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Evidence keyed to Fisher
Warger v. Shauers
Citation:135 S.Ct. 521 (2014)
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- The Brief Prologue provides necessary case brief introductory information and includes:
- Topic: Identifies the topic of law and where this case fits within your course outline.
- Parties: Identifies the cast of characters involved in the case.
- Procedural Posture & History: Shares the case history with how lower courts have ruled on the matter.
- Case Key Terms, Acts, Doctrines, etc.: A case specific Legal Term Dictionary.
- Case Doctrines, Acts, Statutes, Amendments and Treatises: Identifies and Defines Legal Authority used in this case.
- The Case Brief is the complete case summarized and authored in the traditional Law School I.R.A.C. format. The Pro case brief includes:
- Brief Facts: A Synopsis of the Facts of the case.
- Rule of Law: Identifies the Legal Principle the Court used in deciding the case.
- Facts: What are the factual circumstances that gave rise to the civil or criminal case? What is the relationship of the Parties that are involved in the case. Review the Facts of this case here:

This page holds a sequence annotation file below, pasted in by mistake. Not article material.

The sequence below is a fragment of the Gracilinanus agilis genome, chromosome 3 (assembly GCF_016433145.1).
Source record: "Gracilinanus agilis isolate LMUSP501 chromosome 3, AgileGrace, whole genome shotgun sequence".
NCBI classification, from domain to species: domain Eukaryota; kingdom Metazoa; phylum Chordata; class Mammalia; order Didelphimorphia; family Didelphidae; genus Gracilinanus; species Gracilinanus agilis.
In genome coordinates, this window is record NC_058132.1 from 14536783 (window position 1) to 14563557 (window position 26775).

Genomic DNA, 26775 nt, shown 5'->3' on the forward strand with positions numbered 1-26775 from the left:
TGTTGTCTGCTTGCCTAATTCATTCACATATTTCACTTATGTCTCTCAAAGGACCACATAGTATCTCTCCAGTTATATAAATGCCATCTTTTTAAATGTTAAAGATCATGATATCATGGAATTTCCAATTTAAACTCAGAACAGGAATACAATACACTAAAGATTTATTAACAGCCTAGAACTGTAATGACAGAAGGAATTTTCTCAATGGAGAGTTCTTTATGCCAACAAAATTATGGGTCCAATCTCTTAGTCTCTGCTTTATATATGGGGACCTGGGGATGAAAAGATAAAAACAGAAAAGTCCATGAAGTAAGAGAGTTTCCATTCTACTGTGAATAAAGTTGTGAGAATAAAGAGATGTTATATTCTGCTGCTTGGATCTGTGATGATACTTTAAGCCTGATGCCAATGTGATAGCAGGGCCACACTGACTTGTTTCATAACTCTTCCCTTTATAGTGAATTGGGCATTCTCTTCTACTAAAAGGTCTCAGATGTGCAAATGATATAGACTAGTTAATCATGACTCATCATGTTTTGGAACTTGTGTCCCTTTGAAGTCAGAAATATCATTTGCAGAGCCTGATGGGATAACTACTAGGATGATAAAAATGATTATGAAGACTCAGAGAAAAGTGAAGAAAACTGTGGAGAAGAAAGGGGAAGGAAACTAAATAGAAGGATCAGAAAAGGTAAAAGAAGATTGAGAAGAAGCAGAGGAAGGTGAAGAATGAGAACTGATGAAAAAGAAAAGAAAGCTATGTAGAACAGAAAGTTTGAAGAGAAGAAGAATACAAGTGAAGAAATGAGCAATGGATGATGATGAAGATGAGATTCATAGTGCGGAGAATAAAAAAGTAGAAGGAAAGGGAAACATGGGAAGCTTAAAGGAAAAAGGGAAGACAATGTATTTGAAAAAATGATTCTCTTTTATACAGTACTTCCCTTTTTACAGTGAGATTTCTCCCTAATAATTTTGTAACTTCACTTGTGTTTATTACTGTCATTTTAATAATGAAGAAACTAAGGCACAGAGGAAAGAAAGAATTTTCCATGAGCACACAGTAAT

Warger (plaintiff) and Shauers (defendant) were involved in a highway collision that resulted in the loss of Warger’s leg. Warger sued Shauers for negligence and sought to recover medical expenses, permanent disability, and other losses. After the jury entered a verdict for Shauers, a juror told Warger’s counsel that the foreperson said her daughter had been at fault in a fatal car accident and that her life would have been ruined if she was sued. The trial judge denied Warger’s motion for a new trial, holding that Federal Rule of Evidence 606(b) barred admission of the foreperson’s statements during deliberation.
- Issue(s): Lists the Questions of Law that are raised by the Facts of the case.
- Holding: Shares the Court's answer to the legal questions raised in the issue.
- Concurring / Dissenting Opinions: Includes valuable concurring or dissenting opinions and their key points.
- Reasoning and Analysis: Identifies the chain of argument(s) which led the judges to rule as they did.